It’s Got a Ring, Thanks Anyway

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poor future suitor
just try to live up to this
prior engagement


Seven and I crafted this gorgeous cocktail ring from a kit. She is very pleased with it, and informed me that if any boy tries to marry her, she can tell them she’s already engaged. Or…just no? That works, too.

Nosleepferu

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I used to sleep every night
With the covers around my neck,
To protect myself from vampires,
Those monsters straight outta heck.

Tasty veins swaddled in safety,
My bedroom door closed tightly,
I slumbered in cozy confidence
All through every nighty-nighty.

Now, at least once a week,
I scream loudly without warning,
As a bedside child scares me awake
Because nothing can wait ’til morning.

I no longer need the blankets.
My door hangs all willy-nilly.
Monsters don’t frighten me anymore,
It’s my kids that scare me silly.


I really did sleep with the covers around my neck right up until we brought home a newborn. At that point, I learned how to fall asleep anywhere, in any position, with or without blankets. The nice thing about newborns is they lack the mobility to sneak up to your bedside and whisper “Mooommmmy” like some little possessed person.

Also…I know that is a huge leap from Nosferatu. *shrug*

Throwing Out a Line

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No matter how many talks I’ve done,
Or how many books I’ve sold,
When I get to kid Q & A
Turns out, I’m ten years old.

They’re skeptical from the start.
It’s a boring talk on how to write?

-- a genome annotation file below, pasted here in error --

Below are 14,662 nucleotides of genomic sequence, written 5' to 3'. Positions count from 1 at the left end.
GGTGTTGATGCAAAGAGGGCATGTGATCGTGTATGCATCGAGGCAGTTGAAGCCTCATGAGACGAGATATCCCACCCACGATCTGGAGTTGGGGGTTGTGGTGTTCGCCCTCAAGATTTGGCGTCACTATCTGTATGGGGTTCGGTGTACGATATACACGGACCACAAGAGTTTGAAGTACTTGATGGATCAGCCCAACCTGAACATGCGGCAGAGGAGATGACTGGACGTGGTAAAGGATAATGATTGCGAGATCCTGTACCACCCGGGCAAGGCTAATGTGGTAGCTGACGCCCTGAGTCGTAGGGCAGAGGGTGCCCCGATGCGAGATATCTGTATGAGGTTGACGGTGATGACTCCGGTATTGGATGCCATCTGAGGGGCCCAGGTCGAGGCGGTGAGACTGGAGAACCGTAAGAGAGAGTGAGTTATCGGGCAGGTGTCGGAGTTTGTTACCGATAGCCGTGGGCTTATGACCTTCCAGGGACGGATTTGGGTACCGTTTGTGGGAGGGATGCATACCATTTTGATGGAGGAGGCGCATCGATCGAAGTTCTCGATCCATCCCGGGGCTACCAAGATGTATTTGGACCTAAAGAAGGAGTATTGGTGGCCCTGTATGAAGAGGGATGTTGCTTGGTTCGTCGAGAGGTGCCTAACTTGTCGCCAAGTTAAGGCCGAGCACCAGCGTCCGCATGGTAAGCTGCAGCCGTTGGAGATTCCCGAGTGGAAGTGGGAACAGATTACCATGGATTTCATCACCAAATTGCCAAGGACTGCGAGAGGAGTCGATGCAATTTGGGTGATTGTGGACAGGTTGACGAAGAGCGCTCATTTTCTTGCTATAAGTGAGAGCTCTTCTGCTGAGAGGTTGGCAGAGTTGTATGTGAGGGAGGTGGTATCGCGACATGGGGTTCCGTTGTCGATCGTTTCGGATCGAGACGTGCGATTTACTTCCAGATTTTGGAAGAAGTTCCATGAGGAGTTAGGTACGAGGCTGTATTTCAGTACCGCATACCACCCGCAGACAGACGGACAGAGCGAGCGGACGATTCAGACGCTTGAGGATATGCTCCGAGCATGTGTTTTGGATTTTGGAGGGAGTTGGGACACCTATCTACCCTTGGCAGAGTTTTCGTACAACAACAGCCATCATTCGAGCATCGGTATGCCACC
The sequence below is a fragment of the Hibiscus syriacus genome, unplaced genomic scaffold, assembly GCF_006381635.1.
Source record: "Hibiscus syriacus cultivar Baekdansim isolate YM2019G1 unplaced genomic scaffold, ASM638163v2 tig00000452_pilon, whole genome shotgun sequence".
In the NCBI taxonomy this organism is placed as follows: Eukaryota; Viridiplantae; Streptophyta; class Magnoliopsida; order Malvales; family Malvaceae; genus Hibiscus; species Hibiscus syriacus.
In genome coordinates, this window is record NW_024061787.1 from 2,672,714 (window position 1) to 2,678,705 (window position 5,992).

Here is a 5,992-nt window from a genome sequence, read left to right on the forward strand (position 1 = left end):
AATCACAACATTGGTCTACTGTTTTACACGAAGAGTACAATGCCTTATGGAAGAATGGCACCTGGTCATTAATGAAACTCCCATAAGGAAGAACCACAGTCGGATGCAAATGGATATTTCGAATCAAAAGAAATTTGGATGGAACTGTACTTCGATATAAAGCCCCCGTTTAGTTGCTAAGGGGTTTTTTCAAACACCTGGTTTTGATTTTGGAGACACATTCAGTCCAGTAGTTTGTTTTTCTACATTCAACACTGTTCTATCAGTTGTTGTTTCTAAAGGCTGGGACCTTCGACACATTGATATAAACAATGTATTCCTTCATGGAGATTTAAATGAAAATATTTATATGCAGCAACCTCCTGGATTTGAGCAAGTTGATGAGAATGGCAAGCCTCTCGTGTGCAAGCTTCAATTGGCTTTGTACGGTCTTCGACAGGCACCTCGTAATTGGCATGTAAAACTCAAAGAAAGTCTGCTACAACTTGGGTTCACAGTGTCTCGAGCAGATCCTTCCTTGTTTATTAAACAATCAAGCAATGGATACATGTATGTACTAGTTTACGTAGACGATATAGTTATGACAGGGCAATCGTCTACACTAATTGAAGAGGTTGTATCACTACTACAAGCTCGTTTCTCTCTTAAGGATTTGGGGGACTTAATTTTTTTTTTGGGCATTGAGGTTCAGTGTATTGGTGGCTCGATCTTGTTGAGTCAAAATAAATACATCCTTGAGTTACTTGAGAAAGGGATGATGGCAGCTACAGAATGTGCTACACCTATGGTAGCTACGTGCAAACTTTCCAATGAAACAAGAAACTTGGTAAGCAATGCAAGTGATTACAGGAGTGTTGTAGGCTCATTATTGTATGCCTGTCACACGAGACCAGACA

But then I mention Minecraft
And let them quiz me about Fortnite.

Yes, I like to Imagine Dragons
Both in my ears and on my page.
I’m in Ravenclaw through every sort
Despite my extremely oldish age.

After establishing these credentials,
They lean forward and pay attention.
Instead of someone’s unextraordinary mom,
I become the Mother of Invention.


After I released The Tiny Giant, I did a number of school visits to 4th and 5th grade classrooms. I adore giving this talk, there is always one kid furiously taking notes and one who asks me how much I make. While fielding questions on video games probably takes away from my message a little–it also gives the kids a way to relate to me. You should see how they light up! When I said I’ve been listening to Imagine Dragons lately, the girls in one class actually cheered.

I wouldn’t say anything that wasn’t true, of course. Kids can smell pandering a mile away. It is, however, very helpful to be able to talk Minecraft with them and then hit them with your wisdom on proofreading.

PS. Want me to come talk to your kids in the Portland, OR metro and surrounding areas? Drop me a line here and I’ll be happy to discuss it with you.

Ask A Poet An Abstract Question…

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“Mom, what is the meaning of life?”
Oh, it depends on which meaning you mean.
Sometimes it’s amorphous, ephemeral, obscure—
Other times it’s the spaces in-between.

I’ve glimpsed it in sunshine and moonlight,
Walked its beat in a graveside procession.
Been smacked by a smile, a laugh, a look,
Lost its trail in shrouding depression.

This question is too complex without context!
I could fill books with the conflicts I’ve had.
Saints and philosophers have failed as I—
“Umm…thanks, Mom, I think I’ll find Dad.”


My kids ask me a lot of questions, big questions, and I do go on. Sometimes I can tell it’s all rushed over them like a gust of wind, barely ruffling their intellectual hair. Other times, we spend an hour talking about cremation or self-respect or kindness, and I feel like I’ve made a little bit of an impression. I think we owe it to them to try, though, even if they won’t get it until they’re adults. Every bit of understanding of the human condition leads to self-awareness. Self-awareness plants the seeds that blossom into empathy, and good grief, do we need more of that.

I also use a great number of words my kids don’t know or understand–yet. How’re they going to learn them if they never hear them? Slap out those five and six-syllable monsters and then define them. It’s hugely entertaining when they work them into conversation later.